Ash deafening, or 'pugging' (occasionally mistakenly referred to as ‘deadening’) was traditionally used in the construction of buildings in Scotland to provide sound insulation in timber separating floors (floors designed to restrict the passage of sound between the spaces above and below the floor). It is commonly found in Georgian, Victorian, traditional tenement and four-in-a-block dwellings built before 1919. After 1930 separating floor constructions tended to become lighter, using ‘quilt’ insulating materials such as mineral wool instead.
Deafening generally comprises 70mm of ash and small stones from builder’s rubble. This usually rests on timber boards referred to as ‘deafening boards’ above a suspended ceiling. Two common configurations are illustrated below.
Problems or poor performance of deafening can be caused by lack of cover between joists and walls, or where deafening has been removed or moved during alterations to buildings. Water leaks can also wash deafening into the ceiling or wall constructions, and can damage plaster.
Ash deafening can now be difficult to source, and alternatives such as graded stone chips, dry sand or other crushed dense materials may be used instead. If sand or other fine particles are used, a lining sheet may be required to prevent particles falling between the deafening boards. Ash deafening typically has a mass of around 70 to 80 kg/m2, and so a structural engineer should be consulted before insertion.
 Related articles on Designing Buildings Wiki
Ireland’s Minister for Rural and Community Development, Heather Humphreys, announced a new funding stream to support Local Authorities (LAs) to purchase vacant buildings that could be converted and developed for community use.
Eleven pubs across England have been recognised for their historic or unusual interiors, as they have been listed, upgraded or relisted.
The Heritage Sector Resilience Plan, developed by the Historic Environment Forum (HEF) with the support of Historic England, has been launched.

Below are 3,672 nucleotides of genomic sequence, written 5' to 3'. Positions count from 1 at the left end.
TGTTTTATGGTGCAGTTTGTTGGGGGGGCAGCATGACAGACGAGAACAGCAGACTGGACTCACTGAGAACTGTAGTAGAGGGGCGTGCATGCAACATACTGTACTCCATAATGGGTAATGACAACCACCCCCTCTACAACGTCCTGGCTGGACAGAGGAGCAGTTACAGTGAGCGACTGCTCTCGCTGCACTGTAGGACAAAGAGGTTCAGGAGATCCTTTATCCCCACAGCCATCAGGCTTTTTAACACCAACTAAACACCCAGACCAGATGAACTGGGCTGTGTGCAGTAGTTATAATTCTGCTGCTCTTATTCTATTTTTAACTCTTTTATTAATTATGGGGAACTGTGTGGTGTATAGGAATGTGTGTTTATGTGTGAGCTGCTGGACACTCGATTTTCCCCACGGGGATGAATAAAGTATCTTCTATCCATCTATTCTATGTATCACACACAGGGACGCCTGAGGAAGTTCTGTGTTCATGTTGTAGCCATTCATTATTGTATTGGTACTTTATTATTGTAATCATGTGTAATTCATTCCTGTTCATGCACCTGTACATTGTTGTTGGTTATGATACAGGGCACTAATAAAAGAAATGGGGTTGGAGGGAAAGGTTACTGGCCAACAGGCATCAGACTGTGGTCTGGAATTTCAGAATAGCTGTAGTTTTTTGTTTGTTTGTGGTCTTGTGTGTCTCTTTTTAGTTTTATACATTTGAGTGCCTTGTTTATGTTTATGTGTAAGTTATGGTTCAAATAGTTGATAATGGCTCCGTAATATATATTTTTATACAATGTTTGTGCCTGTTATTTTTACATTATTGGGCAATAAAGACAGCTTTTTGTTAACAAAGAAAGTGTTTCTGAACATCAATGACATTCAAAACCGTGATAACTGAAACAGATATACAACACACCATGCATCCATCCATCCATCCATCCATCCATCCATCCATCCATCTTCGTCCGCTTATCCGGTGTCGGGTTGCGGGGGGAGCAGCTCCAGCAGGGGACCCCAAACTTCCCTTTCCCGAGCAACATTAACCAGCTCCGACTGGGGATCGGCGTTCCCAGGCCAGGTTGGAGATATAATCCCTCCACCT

An ‘All-Island’ commitment to Ireland’s vernacular heritage has been established with the signing of the North South Agreement on Vernacular Heritage, supporting traditional buildings etc.
Canons House, a landmark building on Bristol Harbourside, has been awarded Grade II (GII) listed status having been built as a regional headquarters for Lloyds Bank between 1988 and 1991 (Arup)
The Building Research Establishment (BRE) has announced a new project with the Department for Business, Energy and Industrial Strategy (BEIS) to improve and modernise the home energy rating scheme used to measure the energy and environmental performance of UK homes.
Sector lead the Construction Skills Certification Scheme (CSCS) has recognised the IHBC’s professional accreditation and support (CPD etc.) in awarding its PQP (Professionally Qualified Person) cards.
Work to repair a fire-hit medieval hotel in Gloucester is underway as crews have started work to strip back some of the modern trappings and reveal the historic framework.
The Secretariat to the European Heritage Heads Forum has has coordinated its declaration of solidarity and support for Ukraine’s cultural heritage institutions.
2022 will see the IHBC mark a quarter of a century since our incorporation as a professional body supporting and accrediting built and historic environment conservation specialists. We’re kick-starting it by inviting your ideas on how to mark this special year!